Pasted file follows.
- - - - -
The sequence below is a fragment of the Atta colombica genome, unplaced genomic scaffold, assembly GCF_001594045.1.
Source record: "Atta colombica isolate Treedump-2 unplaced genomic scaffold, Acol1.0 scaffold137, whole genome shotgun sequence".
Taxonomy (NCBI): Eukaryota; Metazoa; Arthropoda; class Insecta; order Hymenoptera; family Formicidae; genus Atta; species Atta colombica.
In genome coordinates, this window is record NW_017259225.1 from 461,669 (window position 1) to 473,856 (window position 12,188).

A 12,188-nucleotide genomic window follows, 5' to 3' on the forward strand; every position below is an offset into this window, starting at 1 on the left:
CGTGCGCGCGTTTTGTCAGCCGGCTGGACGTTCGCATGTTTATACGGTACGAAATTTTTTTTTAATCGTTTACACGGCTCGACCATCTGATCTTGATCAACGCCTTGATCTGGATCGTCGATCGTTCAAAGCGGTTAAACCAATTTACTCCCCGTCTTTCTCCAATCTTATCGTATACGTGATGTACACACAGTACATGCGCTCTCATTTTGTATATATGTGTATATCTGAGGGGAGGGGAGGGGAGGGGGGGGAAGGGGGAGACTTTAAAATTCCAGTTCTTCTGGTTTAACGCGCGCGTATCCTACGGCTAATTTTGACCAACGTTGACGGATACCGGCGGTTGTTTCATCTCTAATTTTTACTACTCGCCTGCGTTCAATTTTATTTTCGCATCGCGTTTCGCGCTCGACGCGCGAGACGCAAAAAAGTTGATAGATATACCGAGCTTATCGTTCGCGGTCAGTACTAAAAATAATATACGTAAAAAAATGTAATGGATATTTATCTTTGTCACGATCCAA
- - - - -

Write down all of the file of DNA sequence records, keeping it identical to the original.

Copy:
The sequence below is a fragment of the Atta colombica genome, unplaced genomic scaffold, assembly GCF_001594045.1.
Source record: "Atta colombica isolate Treedump-2 unplaced genomic scaffold, Acol1.0 scaffold137, whole genome shotgun sequence".
Taxonomy (NCBI): Eukaryota; Metazoa; Arthropoda; class Insecta; order Hymenoptera; family Formicidae; genus Atta; species Atta colombica.
In genome coordinates, this window is record NW_017259225.1 from 461,669 (window position 1) to 473,856 (window position 12,188).

A 12,188-nucleotide genomic window follows, 5' to 3' on the forward strand; every position below is an offset into this window, starting at 1 on the left:
CGTGCGCGCGTTTTGTCAGCCGGCTGGACGTTCGCATGTTTATACGGTACGAAATTTTTTTTTAATCGTTTACACGGCTCGACCATCTGATCTTGATCAACGCCTTGATCTGGATCGTCGATCGTTCAAAGCGGTTAAACCAATTTACTCCCCGTCTTTCTCCAATCTTATCGTATACGTGATGTACACACAGTACATGCGCTCTCATTTTGTATATATGTGTATATCTGAGGGGAGGGGAGGGGAGGGGGGGGAAGGGGGAGACTTTAAAATTCCAGTTCTTCTGGTTTAACGCGCGCGTATCCTACGGCTAATTTTGACCAACGTTGACGGATACCGGCGGTTGTTTCATCTCTAATTTTTACTACTCGCCTGCGTTCAATTTTATTTTCGCATCGCGTTTCGCGCTCGACGCGCGAGACGCAAAAAAGTTGATAGATATACCGAGCTTATCGTTCGCGGTCAGTACTAAAAATAATATACGTAAAAAAATGTAATGGATATTTATCTTTGTCACGATCCAA